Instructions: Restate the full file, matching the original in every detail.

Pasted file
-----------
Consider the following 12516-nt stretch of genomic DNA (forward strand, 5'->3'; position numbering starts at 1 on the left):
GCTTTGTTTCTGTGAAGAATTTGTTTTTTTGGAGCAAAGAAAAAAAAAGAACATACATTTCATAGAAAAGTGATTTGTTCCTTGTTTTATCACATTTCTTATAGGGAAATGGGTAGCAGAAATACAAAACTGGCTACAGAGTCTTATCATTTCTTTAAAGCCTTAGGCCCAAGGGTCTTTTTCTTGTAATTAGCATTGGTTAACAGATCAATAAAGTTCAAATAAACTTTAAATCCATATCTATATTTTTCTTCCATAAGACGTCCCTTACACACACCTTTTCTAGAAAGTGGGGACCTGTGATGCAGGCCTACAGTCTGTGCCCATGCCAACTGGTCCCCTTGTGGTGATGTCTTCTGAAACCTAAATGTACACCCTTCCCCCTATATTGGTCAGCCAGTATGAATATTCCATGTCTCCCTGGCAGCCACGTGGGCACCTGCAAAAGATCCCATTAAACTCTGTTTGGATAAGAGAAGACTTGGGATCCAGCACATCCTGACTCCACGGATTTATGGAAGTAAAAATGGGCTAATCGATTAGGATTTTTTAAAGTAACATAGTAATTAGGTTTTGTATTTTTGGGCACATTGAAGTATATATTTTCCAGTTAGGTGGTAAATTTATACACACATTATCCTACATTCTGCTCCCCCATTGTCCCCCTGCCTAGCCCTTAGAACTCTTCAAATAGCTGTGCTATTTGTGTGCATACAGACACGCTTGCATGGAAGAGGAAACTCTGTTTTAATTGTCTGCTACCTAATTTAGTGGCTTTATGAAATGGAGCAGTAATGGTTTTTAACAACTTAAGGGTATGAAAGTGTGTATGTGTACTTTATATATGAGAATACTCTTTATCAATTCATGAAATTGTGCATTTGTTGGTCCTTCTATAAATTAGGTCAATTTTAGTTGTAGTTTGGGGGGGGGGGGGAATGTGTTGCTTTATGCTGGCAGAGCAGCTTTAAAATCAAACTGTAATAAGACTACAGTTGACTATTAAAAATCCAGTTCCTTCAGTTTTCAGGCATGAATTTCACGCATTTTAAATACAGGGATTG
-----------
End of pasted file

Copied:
Consider the following 12516-nt stretch of genomic DNA (forward strand, 5'->3'; position numbering starts at 1 on the left):
GCTTTGTTTCTGTGAAGAATTTGTTTTTTTGGAGCAAAGAAAAAAAAAGAACATACATTTCATAGAAAAGTGATTTGTTCCTTGTTTTATCACATTTCTTATAGGGAAATGGGTAGCAGAAATACAAAACTGGCTACAGAGTCTTATCATTTCTTTAAAGCCTTAGGCCCAAGGGTCTTTTTCTTGTAATTAGCATTGGTTAACAGATCAATAAAGTTCAAATAAACTTTAAATCCATATCTATATTTTTCTTCCATAAGACGTCCCTTACACACACCTTTTCTAGAAAGTGGGGACCTGTGATGCAGGCCTACAGTCTGTGCCCATGCCAACTGGTCCCCTTGTGGTGATGTCTTCTGAAACCTAAATGTACACCCTTCCCCCTATATTGGTCAGCCAGTATGAATATTCCATGTCTCCCTGGCAGCCACGTGGGCACCTGCAAAAGATCCCATTAAACTCTGTTTGGATAAGAGAAGACTTGGGATCCAGCACATCCTGACTCCACGGATTTATGGAAGTAAAAATGGGCTAATCGATTAGGATTTTTTAAAGTAACATAGTAATTAGGTTTTGTATTTTTGGGCACATTGAAGTATATATTTTCCAGTTAGGTGGTAAATTTATACACACATTATCCTACATTCTGCTCCCCCATTGTCCCCCTGCCTAGCCCTTAGAACTCTTCAAATAGCTGTGCTATTTGTGTGCATACAGACACGCTTGCATGGAAGAGGAAACTCTGTTTTAATTGTCTGCTACCTAATTTAGTGGCTTTATGAAATGGAGCAGTAATGGTTTTTAACAACTTAAGGGTATGAAAGTGTGTATGTGTACTTTATATATGAGAATACTCTTTATCAATTCATGAAATTGTGCATTTGTTGGTCCTTCTATAAATTAGGTCAATTTTAGTTGTAGTTTGGGGGGGGGGGGGAATGTGTTGCTTTATGCTGGCAGAGCAGCTTTAAAATCAAACTGTAATAAGACTACAGTTGACTATTAAAAATCCAGTTCCTTCAGTTTTCAGGCATGAATTTCACGCATTTTAAATACAGGGATTG